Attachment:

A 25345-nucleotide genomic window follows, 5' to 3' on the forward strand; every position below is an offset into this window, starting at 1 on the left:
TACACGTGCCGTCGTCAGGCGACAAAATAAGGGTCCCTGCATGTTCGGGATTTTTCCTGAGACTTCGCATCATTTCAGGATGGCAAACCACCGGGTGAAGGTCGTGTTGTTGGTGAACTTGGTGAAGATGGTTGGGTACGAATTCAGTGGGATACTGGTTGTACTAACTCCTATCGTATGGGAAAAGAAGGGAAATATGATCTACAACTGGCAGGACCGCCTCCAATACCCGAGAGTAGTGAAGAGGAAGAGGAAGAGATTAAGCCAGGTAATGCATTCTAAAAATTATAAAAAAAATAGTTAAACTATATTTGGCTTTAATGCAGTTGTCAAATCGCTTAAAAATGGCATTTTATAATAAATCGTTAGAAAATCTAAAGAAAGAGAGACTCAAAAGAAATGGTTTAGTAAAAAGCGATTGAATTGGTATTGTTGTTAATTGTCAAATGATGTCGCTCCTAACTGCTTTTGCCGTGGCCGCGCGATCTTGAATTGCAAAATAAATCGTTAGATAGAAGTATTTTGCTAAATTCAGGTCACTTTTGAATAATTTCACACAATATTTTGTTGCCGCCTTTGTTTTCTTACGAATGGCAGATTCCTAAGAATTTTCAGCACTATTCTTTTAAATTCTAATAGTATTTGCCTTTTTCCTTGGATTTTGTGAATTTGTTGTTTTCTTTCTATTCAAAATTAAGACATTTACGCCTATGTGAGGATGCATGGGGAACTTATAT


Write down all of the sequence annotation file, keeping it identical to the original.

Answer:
A 25345-nucleotide genomic window follows, 5' to 3' on the forward strand; every position below is an offset into this window, starting at 1 on the left:
TACACGTGCCGTCGTCAGGCGACAAAATAAGGGTCCCTGCATGTTCGGGATTTTTCCTGAGACTTCGCATCATTTCAGGATGGCAAACCACCGGGTGAAGGTCGTGTTGTTGGTGAACTTGGTGAAGATGGTTGGGTACGAATTCAGTGGGATACTGGTTGTACTAACTCCTATCGTATGGGAAAAGAAGGGAAATATGATCTACAACTGGCAGGACCGCCTCCAATACCCGAGAGTAGTGAAGAGGAAGAGGAAGAGATTAAGCCAGGTAATGCATTCTAAAAATTATAAAAAAAATAGTTAAACTATATTTGGCTTTAATGCAGTTGTCAAATCGCTTAAAAATGGCATTTTATAATAAATCGTTAGAAAATCTAAAGAAAGAGAGACTCAAAAGAAATGGTTTAGTAAAAAGCGATTGAATTGGTATTGTTGTTAATTGTCAAATGATGTCGCTCCTAACTGCTTTTGCCGTGGCCGCGCGATCTTGAATTGCAAAATAAATCGTTAGATAGAAGTATTTTGCTAAATTCAGGTCACTTTTGAATAATTTCACACAATATTTTGTTGCCGCCTTTGTTTTCTTACGAATGGCAGATTCCTAAGAATTTTCAGCACTATTCTTTTAAATTCTAATAGTATTTGCCTTTTTCCTTGGATTTTGTGAATTTGTTGTTTTCTTTCTATTCAAAATTAAGACATTTACGCCTATGTGAGGATGCATGGGGAACTTATAT